“We came into the world all naked and bare, where we are going, the lord only knows where, if we are good fellows here, we’ll be good fellows there.”

A sensation was created by the woman a short time before she was taken from the death cell when she voluntarily surrendered to her two women guards a safety razor blade and a small phial presumed to contain poison.

“Well, what do you thing it? Would your wait for the rope?” she remarked as she delivered the bottle and the keen bit of steel, indicating that she had considered cheating the gallows but had decided to let the law take its course.

Her request that she be given “one last pint of prescription whiskey” had been denied by prison authorities.

The execution was witnessed by approximately 100 persons who crowded into a small chamber that provided adequate accommodations for only 50.

Mrs. Dugan remained awake during all of her last night on earth, in company with the prison chaplain and a few friends from outside the prison and another woman prisoner.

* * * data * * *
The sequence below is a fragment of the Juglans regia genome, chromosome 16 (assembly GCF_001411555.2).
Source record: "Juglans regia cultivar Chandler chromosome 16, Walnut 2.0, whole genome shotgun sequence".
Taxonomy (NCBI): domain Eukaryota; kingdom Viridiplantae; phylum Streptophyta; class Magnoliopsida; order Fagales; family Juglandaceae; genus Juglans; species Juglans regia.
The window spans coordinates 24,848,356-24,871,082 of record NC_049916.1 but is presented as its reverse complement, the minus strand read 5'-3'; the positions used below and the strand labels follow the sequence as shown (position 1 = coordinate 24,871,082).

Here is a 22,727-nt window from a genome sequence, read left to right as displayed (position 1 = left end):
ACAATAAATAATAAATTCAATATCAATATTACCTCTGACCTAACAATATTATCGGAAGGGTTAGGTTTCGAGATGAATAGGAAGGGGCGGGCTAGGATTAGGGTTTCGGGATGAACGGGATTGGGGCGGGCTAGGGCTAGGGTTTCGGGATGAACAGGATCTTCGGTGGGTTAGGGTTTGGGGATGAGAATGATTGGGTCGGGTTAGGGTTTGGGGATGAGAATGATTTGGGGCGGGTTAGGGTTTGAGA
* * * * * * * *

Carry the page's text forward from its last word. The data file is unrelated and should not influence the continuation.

Ignores death watch

Apparently she was unmindful of the death watch that paced firmly pack and forth outside her cell, while the hands of the clock raced toward the fatal hour when she was to pay her debt to society.

At Mrs. Dugan’s request she and her guests were served orangeade.

There was no outbursts of emotion from the doomed woman when Warden Wright and his assistants called at her cell this morning summoning her to begin the solemn death march.

She lighted a cigarette and inhaled deeply as she passed the corridor and joked with the guards as the party neared the execution chamber.

It was a leaden morning and a light rain was falling in the bit of open courtyard through which she was lead from her cell into the death house.

Sings on march

Mrs. Dugan apparently was trying to appear to be in higher spirits than any other member of the group. “I don’t know where I’m going, but I’m on my way,” she sang as she crossed the courtyard.

Two of the women guards in the party left her at the door and she affectionately kissed them a last goodbye.

“I love everyone connected with this prison,” she said. “You have all been good to me and I can’t blame you for what the law is going to do to me.”

Then she walked firmly up the 13 iron steps to the death trap, said her last farewell to the warden Wright, and in a few moments her life was a closed book.